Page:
Anxiety Makes Me Terrified of Rejection
This piece was written by Holly Riordan, a Thought Catalog contributor.
I am quiet. I keep to myself. I remain inside of my comfort zone.
Even when I want to add something to a conversation, I usually convince myself to fade into the background instead, because I am worried about looking “stupid.”
I care too much about the way I am perceived. I want people to like me. At least, I don’t want them to hate me. To be annoyed by me. To wish I would go away.
I am terrified of rejection — even the smallest, simplest kind of rejection.
I stop myself from sending the first text in case the other person doesn’t text me back. I refrain from telling jokes in case no one laughs. I avoid asking questions in case I am told no.
I do not even like to invite my closest friends over at the last minute in case they are already busy. The logical part of my brain reminds me that they cannot help their schedule, but my anxiety tells me they didn’t want to see me anyway, that now they are off the hook.
Whenever a friend is unable to watch a movie with me because they have already seen it or grab dinner because they have to wake up early for work the next morning, it feels like I did something horribly wrong even when it was only bad timing.
My anxiety makes small inconveniences feel like the end of the world. My boss might politely correct a mistake I made, but even if they don’t seem the least bit angry about it, I will implode. I will call myself a failure. I will worry about getting fired. I will jump to the worst case scenario because that is where my thoughts are the most comfortable.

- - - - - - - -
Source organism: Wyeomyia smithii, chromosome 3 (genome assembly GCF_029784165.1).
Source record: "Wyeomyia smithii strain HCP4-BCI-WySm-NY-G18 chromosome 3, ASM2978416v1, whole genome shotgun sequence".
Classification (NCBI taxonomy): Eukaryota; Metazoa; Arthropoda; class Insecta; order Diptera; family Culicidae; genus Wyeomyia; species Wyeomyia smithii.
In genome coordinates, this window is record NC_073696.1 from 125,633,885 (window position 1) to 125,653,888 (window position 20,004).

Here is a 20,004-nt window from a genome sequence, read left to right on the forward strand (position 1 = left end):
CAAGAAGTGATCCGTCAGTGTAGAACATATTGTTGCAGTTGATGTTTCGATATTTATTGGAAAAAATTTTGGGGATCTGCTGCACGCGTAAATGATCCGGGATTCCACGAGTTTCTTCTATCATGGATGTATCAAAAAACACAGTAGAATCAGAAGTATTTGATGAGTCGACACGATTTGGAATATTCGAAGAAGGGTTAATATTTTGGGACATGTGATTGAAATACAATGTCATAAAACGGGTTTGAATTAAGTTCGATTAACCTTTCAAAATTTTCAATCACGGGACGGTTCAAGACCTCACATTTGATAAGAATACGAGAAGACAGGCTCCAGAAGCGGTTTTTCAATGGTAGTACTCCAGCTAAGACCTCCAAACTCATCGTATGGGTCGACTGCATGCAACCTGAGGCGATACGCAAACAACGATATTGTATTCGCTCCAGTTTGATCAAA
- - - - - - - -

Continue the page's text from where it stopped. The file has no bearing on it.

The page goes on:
My anxiety makes me nervous about the stupidest things. I am worried about being told the movie I want to see is sold out. I am worried about being cut off after two drinks at a restaurant. I am worried about asking a stranger for the time and having them rush away without giving me an answer.
I am worried about actually leaving my comfort zone and ending up disappointed. I am worried about taking a chance and then regretting it.
Because of my anxiety, I have trouble putting myself out there because I do not want someone to turn me down or look at me the wrong way and make me feel even more useless than I already do.
I know I should learn to care less about what other people think, but their opinions matter to me. Their rolling eyes or sideways glances could shatter my confidence. It could ruin my entire day.
Because of my anxiety, I stay home even when I am itching to step outside. I turn down invitations out even when I am tempted to go. I never speak even when I have something important to say.
Because of my anxiety, I am not as outgoing as I want to be. I do not take as many risks as I should. I am not as happy as I deserve to be.
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Unsplash photo via Brooke Cagle